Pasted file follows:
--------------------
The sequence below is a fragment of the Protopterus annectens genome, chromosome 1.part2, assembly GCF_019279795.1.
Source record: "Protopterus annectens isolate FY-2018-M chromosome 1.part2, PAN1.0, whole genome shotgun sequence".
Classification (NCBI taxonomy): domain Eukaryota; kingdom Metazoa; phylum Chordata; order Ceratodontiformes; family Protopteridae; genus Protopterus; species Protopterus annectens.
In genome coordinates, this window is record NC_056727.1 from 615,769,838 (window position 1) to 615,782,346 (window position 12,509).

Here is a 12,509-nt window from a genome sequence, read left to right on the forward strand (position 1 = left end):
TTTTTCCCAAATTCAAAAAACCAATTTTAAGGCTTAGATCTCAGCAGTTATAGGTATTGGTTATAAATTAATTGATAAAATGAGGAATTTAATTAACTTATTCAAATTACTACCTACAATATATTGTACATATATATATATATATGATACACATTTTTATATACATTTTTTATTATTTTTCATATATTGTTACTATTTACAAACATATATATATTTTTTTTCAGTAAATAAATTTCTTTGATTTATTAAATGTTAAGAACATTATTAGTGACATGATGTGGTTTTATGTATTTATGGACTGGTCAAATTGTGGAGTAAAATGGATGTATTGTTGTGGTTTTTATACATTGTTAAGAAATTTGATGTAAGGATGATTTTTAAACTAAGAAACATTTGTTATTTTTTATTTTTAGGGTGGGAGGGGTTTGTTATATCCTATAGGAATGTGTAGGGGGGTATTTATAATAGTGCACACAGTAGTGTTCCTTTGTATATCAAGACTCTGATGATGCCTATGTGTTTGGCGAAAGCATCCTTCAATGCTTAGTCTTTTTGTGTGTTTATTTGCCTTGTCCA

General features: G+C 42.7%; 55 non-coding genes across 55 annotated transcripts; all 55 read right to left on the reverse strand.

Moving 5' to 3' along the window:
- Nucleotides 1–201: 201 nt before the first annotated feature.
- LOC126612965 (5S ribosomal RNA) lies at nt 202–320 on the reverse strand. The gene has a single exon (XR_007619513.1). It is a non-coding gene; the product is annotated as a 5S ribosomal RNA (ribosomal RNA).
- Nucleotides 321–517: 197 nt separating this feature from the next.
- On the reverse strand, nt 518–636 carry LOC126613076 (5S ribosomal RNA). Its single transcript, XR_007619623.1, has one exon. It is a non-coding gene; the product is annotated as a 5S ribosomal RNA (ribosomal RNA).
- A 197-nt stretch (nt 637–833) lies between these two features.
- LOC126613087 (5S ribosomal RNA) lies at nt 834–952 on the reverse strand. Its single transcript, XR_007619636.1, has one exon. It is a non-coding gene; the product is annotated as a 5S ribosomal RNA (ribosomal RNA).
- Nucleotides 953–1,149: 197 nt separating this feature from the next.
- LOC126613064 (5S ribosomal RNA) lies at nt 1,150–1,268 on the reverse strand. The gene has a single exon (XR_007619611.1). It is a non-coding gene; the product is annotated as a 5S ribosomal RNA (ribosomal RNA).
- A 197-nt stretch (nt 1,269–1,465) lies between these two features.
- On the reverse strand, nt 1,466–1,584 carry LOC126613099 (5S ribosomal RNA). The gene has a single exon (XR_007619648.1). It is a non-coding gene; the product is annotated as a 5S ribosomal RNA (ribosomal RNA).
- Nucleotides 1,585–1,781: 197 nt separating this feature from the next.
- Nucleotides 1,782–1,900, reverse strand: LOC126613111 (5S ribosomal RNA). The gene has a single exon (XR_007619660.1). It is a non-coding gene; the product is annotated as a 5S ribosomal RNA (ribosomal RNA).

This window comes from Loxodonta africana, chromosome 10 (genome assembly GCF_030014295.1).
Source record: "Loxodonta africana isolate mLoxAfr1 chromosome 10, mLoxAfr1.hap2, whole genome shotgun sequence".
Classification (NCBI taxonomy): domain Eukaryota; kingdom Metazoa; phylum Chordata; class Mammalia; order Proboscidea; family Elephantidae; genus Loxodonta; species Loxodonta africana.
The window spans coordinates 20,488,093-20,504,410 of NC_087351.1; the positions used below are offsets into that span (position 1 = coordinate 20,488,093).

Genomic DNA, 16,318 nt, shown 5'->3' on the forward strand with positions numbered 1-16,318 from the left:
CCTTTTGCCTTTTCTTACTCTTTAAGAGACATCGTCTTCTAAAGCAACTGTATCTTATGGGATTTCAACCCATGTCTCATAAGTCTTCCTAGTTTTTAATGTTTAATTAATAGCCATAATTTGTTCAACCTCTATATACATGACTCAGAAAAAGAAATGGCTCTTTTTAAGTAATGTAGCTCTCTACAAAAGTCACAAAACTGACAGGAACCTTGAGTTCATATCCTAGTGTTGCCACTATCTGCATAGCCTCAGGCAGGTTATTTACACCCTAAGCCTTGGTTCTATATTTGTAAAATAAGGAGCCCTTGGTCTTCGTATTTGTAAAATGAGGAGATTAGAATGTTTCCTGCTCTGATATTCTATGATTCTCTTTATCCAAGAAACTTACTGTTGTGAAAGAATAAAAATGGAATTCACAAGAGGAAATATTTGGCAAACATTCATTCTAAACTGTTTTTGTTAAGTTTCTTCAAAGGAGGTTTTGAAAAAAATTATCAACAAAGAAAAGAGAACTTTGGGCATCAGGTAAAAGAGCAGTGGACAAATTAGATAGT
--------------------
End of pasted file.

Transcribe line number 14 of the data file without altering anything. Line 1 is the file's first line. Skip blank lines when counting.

- LOC126613087 (5S ribosomal RNA) lies at nt 834–952 on the reverse strand. Its single transcript, XR_007619636.1, has one exon. It is a non-coding gene; the product is annotated as a 5S ribosomal RNA (ribosomal RNA).